Just abouteverything you see on TV is presented by one of a handful ofmedia conglomerates. A similarly small number of telecommunication companies provides your cable service. If you have Comcast and you’re watching NBC, the content and the delivery infrastructure areowned by the same people. This tiny world will concentrate further if regulators approve AT&T’s acquisition of Time Warner.
The internet was supposed to alleviate this. Instead, it may compound it. Amazon, Facebook, Google, and a handful of others aredisplacing media companies and telcos. They alreadyhost muchof the content youconsume, and produce more and more of it. They own much of the infrastructure carrying thatdata, and they’re starting to sell Internet access.
These tech titans didn’t planto take down the telcos. But they depend upon youhaving fast, reliable internet, so they’re bringing everything in-house. This promises to make things drastically better for you as a consumer, so if you hate big telecoms, you’ll feel schadenfreude at their demise. But you might end up with more of the same as the new guard becomes the old guard.
May the Best Signal Win
You’ve probably heard about Google Fiber and its shift toward wireless Internet overfiber-optic cables.Google Fimobile service could be even more radical.Instead of building cell towers, Google resells access to Sprint and T-Mobile networks. Companies like Cricket and TracFone do this too, but Google-Fi lets your phone use the bestsignal available at any moment.
Granted, most mobile devices hop amongnetworks asyou roam—but only if your carrier’s signal is unavailable. If you’ve got one lousy bar of signal with your carrier, tough luck. Traditional roaming won’t let you switch to another carrier’s stronger signal. Google-Fi offers the best signal, period, no matter where you are.
That could change the economics of wireless service. Instead of signing up with a singlecarrier, you’d sign-up with a broker—called a mobile virtual network provider—and use the best network available. Today’s carriers would become invisible wholesalers competing to offer access at the cheapest rates. That could save you big money while providing superior service.
Falling in Line
The big carriers will resist this, of course, but it creates opportunities for smaller players like Artemis Networks. The company created awireless network using what it calls pCell technology. Traditionally, it would have to offer people service plans, just like AT&T and Verizon. Instead, founder Steve Perlman plans to sell the service to virtual network providers.
Google is also building a servicethat would let people connect to public Wi-Fi using a common login. Obviously,a blanket of public WiFi connections willmake Google-Fi more viable. But beforeGoogle can stitch this massive network together, others mustbuild pieces of that network. That’s where Facebook comes in.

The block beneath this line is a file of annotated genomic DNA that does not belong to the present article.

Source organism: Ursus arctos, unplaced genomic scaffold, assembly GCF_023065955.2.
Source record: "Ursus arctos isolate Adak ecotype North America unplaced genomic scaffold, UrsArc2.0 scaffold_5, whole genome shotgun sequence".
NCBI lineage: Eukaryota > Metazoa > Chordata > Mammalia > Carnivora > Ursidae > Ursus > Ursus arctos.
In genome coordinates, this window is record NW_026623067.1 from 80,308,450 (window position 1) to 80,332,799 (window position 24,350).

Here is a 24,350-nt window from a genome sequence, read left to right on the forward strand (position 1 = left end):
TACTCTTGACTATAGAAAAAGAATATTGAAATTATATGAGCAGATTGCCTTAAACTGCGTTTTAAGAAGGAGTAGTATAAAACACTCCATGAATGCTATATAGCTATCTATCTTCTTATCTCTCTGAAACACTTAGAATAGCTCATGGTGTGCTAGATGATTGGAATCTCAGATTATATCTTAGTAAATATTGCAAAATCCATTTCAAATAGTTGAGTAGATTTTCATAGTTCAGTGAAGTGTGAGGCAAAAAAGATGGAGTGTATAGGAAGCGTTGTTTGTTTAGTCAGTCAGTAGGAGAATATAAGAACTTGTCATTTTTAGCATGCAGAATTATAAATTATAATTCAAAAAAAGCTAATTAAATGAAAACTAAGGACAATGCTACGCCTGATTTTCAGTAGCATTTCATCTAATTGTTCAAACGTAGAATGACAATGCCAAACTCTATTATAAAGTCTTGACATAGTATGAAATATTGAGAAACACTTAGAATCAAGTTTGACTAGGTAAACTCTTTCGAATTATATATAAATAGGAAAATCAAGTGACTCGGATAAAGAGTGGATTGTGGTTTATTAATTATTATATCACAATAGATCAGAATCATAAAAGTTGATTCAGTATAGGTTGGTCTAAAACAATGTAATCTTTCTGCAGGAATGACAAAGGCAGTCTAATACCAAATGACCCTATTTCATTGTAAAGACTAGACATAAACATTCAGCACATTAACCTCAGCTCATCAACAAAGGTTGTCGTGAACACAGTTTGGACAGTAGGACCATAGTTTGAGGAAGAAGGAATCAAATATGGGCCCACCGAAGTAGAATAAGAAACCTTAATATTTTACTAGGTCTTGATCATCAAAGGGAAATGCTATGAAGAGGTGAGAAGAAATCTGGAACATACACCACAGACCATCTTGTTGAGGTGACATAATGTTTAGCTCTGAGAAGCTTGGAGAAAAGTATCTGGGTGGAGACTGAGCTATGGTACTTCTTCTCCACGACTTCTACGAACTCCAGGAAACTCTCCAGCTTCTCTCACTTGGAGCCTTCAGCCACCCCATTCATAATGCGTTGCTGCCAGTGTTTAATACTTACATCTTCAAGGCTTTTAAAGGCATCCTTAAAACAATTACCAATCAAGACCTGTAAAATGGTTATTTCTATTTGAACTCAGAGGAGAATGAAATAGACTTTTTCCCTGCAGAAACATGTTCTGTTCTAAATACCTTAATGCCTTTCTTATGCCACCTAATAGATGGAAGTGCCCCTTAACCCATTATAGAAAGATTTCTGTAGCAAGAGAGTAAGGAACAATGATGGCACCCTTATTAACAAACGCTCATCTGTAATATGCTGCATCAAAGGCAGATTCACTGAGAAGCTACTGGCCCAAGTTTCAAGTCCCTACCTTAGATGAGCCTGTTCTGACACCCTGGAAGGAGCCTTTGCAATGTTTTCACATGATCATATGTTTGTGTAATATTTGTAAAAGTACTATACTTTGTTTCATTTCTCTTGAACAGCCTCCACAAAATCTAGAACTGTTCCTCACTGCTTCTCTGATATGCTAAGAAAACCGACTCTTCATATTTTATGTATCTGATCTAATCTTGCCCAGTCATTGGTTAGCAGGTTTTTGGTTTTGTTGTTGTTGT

Earlier this year, Facebook unveilednetworking gear designed to beam the internet into remote locations and dense urban areas. It isn’t interested in becoming an internet service provider; instead it sees others using these open source tools to deliver high-speed wireless internet to new areas.
As new technologies and expanded access to the wireless spectrum drivedown the cost of operating cell services, Google and other wireless brokerswill be able to createnationwide–even worldwide–networks. That would makewireless service a commodity and shift the balance of power from incumbents like AT&T to companies like Google.
Even if tech companiesdon’t wrest wireless service from the telco’s grasp, they can weakenthe giants in other ways. Amazon, Facebook and Google have long built their data centers and leased or bought unused fiber-optic infrastructure–so-called “dark fiber”–to connect them, bypassing traditional telcos.
This has big implications. Amazon, for example, runs what most experts consider the world’s biggest cloud hosting service. Untold numbersof apps and websites rely upon this serviceto carry their data. Traditional telcos have no part of that.Google and Facebook hope to lure more companies into hosting content on their AMP and Instant Articles services, respectively.
It’s hard to determine the scale of thisprivate infrastructure. The Wall Street Journal reported in 2013 that Google had about 100,000 miles miles of fiber-optic routes–far more than Sprint’s 40,000 miles. Meanwhile, the research firm Telegeography reports that private networks account for about 60 percent of trans-Atlantic data traffic. If Amazon, Google and Facebook don’t already control more telecommunications infrastructure than the largest national telcos, they soon will.
Put it all together and you can see a day when you’re watchingcontent that Google produceddisseminated via infrastructure that Google owns on a phone that Google made using wireless service Google brokered.
Many people find this appealing. Its hard to find an industry loathed more than telcos, which have a reputation for lousy service, opaque billing, and rising rates. Tech companies, on the other hand, generally are seen as innovators. And they’re making thingsbetter. Comcast and AT&T already offerfaster connections in areas where they compete with Google Fiber.
Google-Fi, Amazon’s rumored Internet service and Facebook’s open source hardware could spur greaterinnovation from entrenched telcos. The risk, of course, is that those tech companies simply replace telcos as the new oligopoly.